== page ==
DOD to Eliminate BAH and BAS

by Karina Gafford
 
Over the last couple of weeks, rumors have circled the blogosphere suggesting that both the Basic Housing Allowance (BAH) and Basic Allowance for Subsistence (BAS) may soon disappear for military families. Given that the New Year brought forth yet another increase in both BAH and BAS, averaging a 5-percent and 1.7-percent increase for rates, respectively. These increases reflect the historical trends in rate increases for both over the past decade; however, recent reports from unnamed officials within the Pentagon suggest that the prospects for continuing this trend do not look as good for 2015. 
Both the pre-eminent publication Foreign Policy and Military Times have each cited reviews of compensation within the Pentagon as well as a recent Rand Corporation study of housing compensation commissioned by the Department of Defense in their claims that BAH and BAS may not remain a part of military pay. Fortunately, however, both have suggested that the DoD has an intent to replace the two aspects of compensation with a single locality allowance. 
According to The Military Times, the proposal to eliminate BAH and replace it with a locality allowance was, "…outlined in a confidential recommendation that the Defense Department drew up last year for the Military Compensation and Retirement Modernization Commission." As this document remains confidential, the exact details are still unclear. The only statement on their webpage that even suggests a review of compensation exists is a simple one sentence, "The Commission welcomes your input as we review military compensation and benefits."
 
What Role Do BAS and BAH Compensation Play in the Budgets of Military Families?
For those who rent to military families, it is important to understand the important role that BAS and BAH play in the compensation package. Both BAS and BAH provide servicemembers with a non-taxable benefit that comprises a significant portion of their compensation package. Should these items disappear without a replacement, such as the aforementioned locality allowance, then military families would see a huge impact to their monthly budgets that could have a directly negative impact on both retention rates and on the communities surrounding military bases. If you find that this change in entitlement amounts will negatively affect your family, make sure to contact a MilitaryByOwner partner who specializes in helping military families with real estate options.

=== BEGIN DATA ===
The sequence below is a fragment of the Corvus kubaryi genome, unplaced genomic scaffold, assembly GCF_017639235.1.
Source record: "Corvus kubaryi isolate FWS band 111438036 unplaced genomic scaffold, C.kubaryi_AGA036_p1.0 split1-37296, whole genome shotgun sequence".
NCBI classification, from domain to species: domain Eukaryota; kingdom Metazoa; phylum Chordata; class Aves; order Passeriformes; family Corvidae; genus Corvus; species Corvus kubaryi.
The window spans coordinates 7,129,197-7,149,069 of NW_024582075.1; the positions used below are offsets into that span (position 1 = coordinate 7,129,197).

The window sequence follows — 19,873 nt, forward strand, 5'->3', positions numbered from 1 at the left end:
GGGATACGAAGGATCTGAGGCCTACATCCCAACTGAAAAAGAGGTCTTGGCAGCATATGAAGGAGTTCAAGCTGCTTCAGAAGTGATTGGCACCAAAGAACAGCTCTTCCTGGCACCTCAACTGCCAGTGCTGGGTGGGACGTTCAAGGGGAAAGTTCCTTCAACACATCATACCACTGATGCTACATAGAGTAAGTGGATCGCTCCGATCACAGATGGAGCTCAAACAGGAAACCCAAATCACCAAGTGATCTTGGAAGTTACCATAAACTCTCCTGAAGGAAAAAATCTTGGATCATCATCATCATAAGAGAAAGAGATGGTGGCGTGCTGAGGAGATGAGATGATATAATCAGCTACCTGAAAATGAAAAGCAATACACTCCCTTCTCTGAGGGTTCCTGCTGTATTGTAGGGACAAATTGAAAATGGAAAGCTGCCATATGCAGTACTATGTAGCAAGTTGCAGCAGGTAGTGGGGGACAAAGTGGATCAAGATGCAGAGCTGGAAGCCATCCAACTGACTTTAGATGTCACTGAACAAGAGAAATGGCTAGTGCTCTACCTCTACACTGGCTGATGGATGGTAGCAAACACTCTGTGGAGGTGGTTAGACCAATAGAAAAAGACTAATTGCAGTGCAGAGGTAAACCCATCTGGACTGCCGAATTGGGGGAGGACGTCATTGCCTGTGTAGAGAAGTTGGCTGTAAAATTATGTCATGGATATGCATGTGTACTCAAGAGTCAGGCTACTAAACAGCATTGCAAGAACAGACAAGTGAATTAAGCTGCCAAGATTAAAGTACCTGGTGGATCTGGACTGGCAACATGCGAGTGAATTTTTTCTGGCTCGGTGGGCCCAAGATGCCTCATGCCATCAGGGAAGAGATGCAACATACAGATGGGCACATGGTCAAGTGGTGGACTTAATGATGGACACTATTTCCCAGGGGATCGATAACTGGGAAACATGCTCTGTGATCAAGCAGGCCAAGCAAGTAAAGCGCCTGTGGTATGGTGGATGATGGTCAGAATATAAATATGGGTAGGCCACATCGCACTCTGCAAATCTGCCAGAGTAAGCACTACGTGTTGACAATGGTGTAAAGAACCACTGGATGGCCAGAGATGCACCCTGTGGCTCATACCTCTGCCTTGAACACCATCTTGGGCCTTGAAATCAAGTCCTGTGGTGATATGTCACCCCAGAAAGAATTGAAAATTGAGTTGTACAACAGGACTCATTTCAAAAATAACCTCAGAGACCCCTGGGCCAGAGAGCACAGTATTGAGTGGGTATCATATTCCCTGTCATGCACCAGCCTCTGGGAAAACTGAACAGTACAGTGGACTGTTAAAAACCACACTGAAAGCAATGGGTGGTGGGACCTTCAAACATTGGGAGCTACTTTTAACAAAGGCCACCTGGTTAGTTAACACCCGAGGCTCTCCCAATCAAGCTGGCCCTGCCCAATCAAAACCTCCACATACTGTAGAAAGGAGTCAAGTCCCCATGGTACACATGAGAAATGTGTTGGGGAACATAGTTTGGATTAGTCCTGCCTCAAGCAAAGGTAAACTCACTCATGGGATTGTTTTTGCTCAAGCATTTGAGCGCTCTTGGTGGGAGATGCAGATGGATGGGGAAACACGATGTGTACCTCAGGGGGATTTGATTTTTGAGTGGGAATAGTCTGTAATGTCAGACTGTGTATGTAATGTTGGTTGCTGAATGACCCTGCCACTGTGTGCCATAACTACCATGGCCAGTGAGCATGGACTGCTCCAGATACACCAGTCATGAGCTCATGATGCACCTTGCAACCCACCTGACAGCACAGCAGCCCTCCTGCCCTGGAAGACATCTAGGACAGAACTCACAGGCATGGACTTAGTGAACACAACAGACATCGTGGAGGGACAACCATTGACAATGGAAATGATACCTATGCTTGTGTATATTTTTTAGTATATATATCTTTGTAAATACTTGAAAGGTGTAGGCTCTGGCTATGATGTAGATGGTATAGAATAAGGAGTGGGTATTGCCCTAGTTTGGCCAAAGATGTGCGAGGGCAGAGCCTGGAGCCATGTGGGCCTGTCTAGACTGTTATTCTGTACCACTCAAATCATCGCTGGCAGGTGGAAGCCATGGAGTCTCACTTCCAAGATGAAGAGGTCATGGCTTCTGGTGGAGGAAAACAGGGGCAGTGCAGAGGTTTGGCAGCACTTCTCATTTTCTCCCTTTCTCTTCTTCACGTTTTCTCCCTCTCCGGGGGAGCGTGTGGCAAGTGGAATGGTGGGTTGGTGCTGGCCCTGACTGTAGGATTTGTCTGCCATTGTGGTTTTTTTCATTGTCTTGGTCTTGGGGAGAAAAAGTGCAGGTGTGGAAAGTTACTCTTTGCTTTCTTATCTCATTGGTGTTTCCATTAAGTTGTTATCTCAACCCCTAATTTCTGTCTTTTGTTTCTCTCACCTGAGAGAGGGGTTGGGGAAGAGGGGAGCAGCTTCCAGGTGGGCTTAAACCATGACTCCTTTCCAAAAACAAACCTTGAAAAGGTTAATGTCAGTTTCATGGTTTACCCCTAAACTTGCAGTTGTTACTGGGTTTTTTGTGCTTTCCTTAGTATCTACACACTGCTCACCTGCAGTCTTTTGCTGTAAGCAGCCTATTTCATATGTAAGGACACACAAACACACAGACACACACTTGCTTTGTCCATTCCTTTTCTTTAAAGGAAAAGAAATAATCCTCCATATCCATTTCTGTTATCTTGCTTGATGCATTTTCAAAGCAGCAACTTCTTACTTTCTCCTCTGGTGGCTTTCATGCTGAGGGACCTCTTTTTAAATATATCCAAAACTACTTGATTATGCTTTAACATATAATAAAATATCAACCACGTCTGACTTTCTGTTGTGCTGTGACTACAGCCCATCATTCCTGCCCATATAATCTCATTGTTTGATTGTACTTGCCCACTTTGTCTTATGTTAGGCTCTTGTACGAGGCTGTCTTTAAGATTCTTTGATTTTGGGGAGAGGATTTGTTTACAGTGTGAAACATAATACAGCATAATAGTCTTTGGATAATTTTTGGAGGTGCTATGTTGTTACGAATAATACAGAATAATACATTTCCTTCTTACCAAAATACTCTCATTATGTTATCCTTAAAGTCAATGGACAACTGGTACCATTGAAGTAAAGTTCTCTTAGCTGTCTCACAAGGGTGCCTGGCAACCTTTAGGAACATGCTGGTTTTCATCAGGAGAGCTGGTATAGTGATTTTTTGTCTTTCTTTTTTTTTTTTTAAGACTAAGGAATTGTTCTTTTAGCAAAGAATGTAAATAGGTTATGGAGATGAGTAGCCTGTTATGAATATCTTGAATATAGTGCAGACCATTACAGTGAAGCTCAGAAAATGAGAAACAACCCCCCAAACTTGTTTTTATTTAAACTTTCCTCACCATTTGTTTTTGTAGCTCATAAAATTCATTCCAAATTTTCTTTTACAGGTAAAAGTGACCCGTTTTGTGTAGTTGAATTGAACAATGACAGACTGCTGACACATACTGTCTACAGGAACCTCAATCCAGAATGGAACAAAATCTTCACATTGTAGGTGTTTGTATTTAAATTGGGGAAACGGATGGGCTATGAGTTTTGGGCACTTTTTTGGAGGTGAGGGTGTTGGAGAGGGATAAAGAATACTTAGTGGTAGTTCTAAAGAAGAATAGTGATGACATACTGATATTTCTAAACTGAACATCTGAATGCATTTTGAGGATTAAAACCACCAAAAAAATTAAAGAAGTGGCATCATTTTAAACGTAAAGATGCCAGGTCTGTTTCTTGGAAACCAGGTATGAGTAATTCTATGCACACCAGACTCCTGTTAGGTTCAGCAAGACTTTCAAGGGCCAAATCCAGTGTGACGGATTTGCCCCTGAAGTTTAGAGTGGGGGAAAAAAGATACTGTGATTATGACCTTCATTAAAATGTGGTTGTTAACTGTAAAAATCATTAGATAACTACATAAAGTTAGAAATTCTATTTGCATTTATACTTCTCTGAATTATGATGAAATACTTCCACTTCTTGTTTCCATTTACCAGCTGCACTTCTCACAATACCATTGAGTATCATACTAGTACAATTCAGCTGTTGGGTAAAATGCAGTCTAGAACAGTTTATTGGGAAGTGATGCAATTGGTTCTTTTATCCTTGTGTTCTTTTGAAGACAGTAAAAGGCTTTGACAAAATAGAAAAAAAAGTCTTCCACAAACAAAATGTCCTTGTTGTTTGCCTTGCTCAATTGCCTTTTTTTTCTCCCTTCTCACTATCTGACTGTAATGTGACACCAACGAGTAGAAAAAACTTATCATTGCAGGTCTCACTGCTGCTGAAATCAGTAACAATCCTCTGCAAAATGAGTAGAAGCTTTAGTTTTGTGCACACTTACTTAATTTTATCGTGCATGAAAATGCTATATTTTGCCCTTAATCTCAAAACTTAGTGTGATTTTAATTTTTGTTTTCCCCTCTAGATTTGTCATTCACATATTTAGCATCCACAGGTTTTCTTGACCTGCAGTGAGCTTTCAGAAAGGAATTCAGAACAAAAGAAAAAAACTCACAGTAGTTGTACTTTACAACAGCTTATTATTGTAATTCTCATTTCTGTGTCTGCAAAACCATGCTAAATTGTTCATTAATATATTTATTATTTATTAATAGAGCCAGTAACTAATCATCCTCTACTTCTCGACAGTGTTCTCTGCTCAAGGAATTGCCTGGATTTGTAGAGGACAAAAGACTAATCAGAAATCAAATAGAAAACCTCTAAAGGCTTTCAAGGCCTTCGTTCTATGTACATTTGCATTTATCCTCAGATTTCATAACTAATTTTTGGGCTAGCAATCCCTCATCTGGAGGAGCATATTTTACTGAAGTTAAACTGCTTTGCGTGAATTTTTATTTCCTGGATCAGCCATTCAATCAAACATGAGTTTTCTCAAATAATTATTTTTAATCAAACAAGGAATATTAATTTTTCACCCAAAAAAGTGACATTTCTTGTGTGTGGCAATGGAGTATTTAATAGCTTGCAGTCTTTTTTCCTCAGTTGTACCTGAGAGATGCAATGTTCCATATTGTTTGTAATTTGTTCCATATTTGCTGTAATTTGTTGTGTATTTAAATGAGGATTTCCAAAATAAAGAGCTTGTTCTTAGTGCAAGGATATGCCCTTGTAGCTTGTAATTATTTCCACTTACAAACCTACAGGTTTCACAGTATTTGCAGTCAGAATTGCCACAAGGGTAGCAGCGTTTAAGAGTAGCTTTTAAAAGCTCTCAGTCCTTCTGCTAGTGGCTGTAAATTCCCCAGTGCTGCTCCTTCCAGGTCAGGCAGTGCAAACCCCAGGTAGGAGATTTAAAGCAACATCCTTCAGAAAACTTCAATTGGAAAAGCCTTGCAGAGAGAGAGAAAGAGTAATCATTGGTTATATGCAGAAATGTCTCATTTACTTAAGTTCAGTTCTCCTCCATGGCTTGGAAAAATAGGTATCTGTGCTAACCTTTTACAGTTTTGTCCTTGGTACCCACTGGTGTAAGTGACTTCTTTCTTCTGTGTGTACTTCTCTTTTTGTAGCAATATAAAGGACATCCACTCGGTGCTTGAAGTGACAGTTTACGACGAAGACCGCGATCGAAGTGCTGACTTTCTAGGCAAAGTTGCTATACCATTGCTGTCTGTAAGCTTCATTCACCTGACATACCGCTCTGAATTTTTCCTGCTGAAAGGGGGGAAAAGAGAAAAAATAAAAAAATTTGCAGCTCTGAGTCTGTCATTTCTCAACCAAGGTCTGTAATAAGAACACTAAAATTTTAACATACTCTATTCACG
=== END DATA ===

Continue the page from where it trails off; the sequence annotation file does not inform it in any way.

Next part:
BAS serves to provide servicemembers with a monthly allotment for food that they can purchase at any location they choose. BAS is included in the monthly direct deposit amount that each Servicemembers receives, and though it is delineated on the monthly Leave and Earnings Statement (LES) as the specified amount for food, servicemembers can choose to spend the money however they wish. Unlike with BAH, the BAS does not change regardless of whether an individual has dependents or not; the only difference in BAH rates is between enlisted and officers, with the former receiving a slightly higher monthly amount. In 2014, enlisted personnel received $357.55 each month for BAS; whereas, the rate for officers remains lower at $246.24, which is in line with its historical trends. The average annual increase has varied widely over the past few years from a high of 7.9-percent in 2012 to a low of 1.09-percent in 2013, despite an annual recommendation of a 3.4-percent increase. 
 
Let’s take the example of Chris, a married E-5 with 6 years of service, who earns a base pay of $2,735 per month in 2014. If stationed at MCB Quantico, Chris will earn a monthly BAH of $1,812 in addition to BAS of $357.55, bringing his total untaxable monthly earnings to $2,169.55, an amount which represents almost 80-percent of what Chris earns in base pay. Meanwhile, Sarah, a married O-6 with 22 years of service, receives a monthly taxable base pay of $9,878. If Sarah is also stationed at MCB Quantico, her military family will receive a monthly BAH of $2,700 in addition to her BAS of $246.24, bringing her total untaxable monthly earnings to $2,946.24, an amount which represents approximately 30-percent of the amount she earns for her base pay. An impact to BAH amounts, in particular, would clearly have a larger immediate impact on Chris’ budget than on Sarah’s, though whether the impact is either negative or positive remains to be seen.  
 
Despite representing a significantly lower percentage of her pay than of Chris’, Sarah’s BAH and BAS amounts still represent a significant tax-free benefit that remains written into law as part of the compensation package for military families. On average, the BAH and BAS combined compensation amounts represent between 30 and 50-percent of the budget of an enlisted military family, depending on location and whether there are any dependents; meanwhile, the BAH and BAS for an officer’s family typically amount to an average between 15 and 20-percent. Only an act of Congress can make any change to these entitlements, which makes the prospect of a replacement of both with a locality allowance that much more interesting. Given that the past year has shown that Congress finds financial planning rather challenging, expecting them to intervene and pass legislation over such a significant budgetary item for the DoD would seems humorous, if not for the fact that the long-term planning of military families and those who rent to military families rests in their hands.